I always approach big budget comedies with an open mind but, often, I am left disappointed.
Whether it be that they promise to much or the trailer ruins all of the best jokes, many a time I have left the cinema feeling let down and not entertained.
As I sat waiting for the film Bad Neighbours to start, I feared that I would be left disappointed again – how glad I was to be proved very wrong.
The film revolves around Mac and Kelly Radner (Rogen and Byrne) and the fact that when the house next door goes up for sale they hope for neighbours who could become pals.
Instead they get a frat house, with whom they’re initially friendly, until a misunderstanding sparks a battle that quickly gets out of hand.
I have to admit that for all the love that is showered down upon him, I am not the biggest fan of Seth Rogan.
I think, at times, he can be very one dimensional, always doing his stoner persona and not much more.
However, in Bad Neighbours, despite all of his regular traits being on show I think it could be seen that he was starting to grow as a performer.
He was ably helped by his on screen wife played by the excellent Rose Byrne.
After showing that she can more than hold her own in comedies following a barnstorming showing in hit Bridesmaid, she continues her cracking comedy efforts staring alongside Rogan here.
Byrne, who first shot on to the scene in the excellent television show Damages, manages to get plenty of laughs from being a first-time mum, not an easy situation to make great comedy out of.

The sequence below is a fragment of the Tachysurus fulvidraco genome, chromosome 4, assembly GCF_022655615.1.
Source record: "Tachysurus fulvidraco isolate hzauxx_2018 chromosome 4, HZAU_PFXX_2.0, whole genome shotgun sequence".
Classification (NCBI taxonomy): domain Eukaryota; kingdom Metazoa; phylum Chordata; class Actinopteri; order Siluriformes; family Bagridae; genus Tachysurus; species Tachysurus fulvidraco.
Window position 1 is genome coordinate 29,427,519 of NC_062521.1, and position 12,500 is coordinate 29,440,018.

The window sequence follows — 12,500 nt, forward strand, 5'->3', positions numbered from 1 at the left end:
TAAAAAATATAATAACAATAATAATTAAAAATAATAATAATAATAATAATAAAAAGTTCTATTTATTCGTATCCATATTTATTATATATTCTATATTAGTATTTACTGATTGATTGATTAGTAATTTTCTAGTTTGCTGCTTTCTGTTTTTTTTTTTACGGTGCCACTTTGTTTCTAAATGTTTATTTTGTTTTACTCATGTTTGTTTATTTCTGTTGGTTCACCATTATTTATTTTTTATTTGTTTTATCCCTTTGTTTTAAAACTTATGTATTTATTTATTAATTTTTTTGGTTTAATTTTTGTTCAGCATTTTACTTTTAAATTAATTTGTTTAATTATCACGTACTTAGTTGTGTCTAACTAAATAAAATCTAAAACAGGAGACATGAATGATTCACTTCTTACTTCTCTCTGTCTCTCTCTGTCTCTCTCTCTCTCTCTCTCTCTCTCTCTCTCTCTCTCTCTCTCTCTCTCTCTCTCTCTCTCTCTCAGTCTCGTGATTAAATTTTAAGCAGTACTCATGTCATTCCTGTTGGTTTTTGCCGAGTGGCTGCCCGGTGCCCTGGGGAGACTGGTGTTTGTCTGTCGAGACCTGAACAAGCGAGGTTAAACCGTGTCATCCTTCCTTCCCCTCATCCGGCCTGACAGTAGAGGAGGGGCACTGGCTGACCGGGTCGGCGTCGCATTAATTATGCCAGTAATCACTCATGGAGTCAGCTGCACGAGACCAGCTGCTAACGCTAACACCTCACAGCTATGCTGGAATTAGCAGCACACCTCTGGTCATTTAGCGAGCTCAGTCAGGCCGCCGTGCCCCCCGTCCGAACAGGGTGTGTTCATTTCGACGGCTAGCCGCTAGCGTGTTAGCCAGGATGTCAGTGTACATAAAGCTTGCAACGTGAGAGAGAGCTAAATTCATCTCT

However, the biggest star on show has to be former High School Musical star Zac Efron.
Playing the role of the dumb jock, Efron builds a character that has layers and both good and bad sides.
He can be very funny, make people laugh at him and his comic timing is pure perfection.
This role really shows how far he has come and how he has a very good career in the movie business ahead of him in a variety of roles.
Although several of the jokes have been heavily trailed in the film’s pre publicity, this does not lessen the impact one bit.
One that stands out for me involves air bags - it had me laughing out loud.
But, like all comedies, some of the humour does fall flat and some does not translate as it is obviously aimed at an American audience.
One point I would like to make though is the baby in the film has to be one of the best child actors I have ever seen.
Every time the scene called for a smile or a cry, the reaction was beyond perfection and really added to the film.
A long time ago, I remember hearing renowned film critic say that he judges a comedy on how many times he laughs during the film.
He sets his scale at laughing out loud five times, which I do think is rather harsh and set my scale at four.
Within the first 30 minutes, this number had been surpassed and the laughs just kept on coming and coming.
I do not habit of watching comedies more than once unless they are classics because I feel you can never recreate that initial funny feeling.
But, although this could never be dubbed a classic, it is a great laugh out loud comedy that will have you smiling from ear to ear.